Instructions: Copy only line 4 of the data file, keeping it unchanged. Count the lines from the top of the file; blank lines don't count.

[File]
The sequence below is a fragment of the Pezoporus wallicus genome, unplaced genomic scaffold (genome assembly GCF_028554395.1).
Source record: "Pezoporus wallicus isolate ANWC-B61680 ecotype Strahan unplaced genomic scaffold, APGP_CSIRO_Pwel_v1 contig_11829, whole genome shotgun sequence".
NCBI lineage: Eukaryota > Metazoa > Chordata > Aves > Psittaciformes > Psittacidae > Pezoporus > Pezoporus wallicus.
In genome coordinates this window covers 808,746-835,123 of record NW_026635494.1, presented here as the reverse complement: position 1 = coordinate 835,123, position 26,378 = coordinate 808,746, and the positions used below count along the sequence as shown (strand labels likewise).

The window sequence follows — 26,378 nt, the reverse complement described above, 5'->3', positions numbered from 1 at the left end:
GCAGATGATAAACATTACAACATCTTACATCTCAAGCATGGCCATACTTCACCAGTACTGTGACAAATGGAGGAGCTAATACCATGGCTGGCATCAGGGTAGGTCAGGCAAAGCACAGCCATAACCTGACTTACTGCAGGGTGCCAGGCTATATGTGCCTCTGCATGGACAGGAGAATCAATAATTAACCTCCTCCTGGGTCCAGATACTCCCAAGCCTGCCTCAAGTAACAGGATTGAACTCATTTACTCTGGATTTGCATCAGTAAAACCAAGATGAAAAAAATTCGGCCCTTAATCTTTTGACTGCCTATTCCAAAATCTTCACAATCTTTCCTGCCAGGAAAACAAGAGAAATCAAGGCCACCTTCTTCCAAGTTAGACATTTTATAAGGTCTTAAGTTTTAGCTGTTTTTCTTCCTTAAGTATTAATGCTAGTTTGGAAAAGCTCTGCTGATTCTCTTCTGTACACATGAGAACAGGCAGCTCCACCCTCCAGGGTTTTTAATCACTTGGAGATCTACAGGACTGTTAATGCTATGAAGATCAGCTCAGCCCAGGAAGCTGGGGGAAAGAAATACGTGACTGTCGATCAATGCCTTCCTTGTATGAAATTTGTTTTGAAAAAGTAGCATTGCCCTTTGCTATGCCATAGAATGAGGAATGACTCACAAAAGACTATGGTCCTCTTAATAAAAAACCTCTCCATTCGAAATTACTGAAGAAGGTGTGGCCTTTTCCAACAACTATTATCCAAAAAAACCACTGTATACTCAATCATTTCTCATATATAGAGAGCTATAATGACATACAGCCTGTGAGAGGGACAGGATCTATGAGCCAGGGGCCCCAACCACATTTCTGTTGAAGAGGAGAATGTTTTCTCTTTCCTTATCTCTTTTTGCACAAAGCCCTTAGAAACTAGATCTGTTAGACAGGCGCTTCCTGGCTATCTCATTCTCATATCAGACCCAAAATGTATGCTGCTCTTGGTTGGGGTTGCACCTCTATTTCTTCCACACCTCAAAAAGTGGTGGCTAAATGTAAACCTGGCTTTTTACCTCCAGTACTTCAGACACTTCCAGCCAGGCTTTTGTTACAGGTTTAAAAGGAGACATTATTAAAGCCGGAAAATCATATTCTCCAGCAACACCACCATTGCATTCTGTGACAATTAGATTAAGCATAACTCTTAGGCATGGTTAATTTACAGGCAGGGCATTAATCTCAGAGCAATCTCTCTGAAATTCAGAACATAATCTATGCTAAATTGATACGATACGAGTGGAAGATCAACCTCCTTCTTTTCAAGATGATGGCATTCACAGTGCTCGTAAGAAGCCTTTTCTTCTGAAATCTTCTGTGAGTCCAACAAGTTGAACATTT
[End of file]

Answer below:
In genome coordinates this window covers 808,746-835,123 of record NW_026635494.1, presented here as the reverse complement: position 1 = coordinate 835,123, position 26,378 = coordinate 808,746, and the positions used below count along the sequence as shown (strand labels likewise).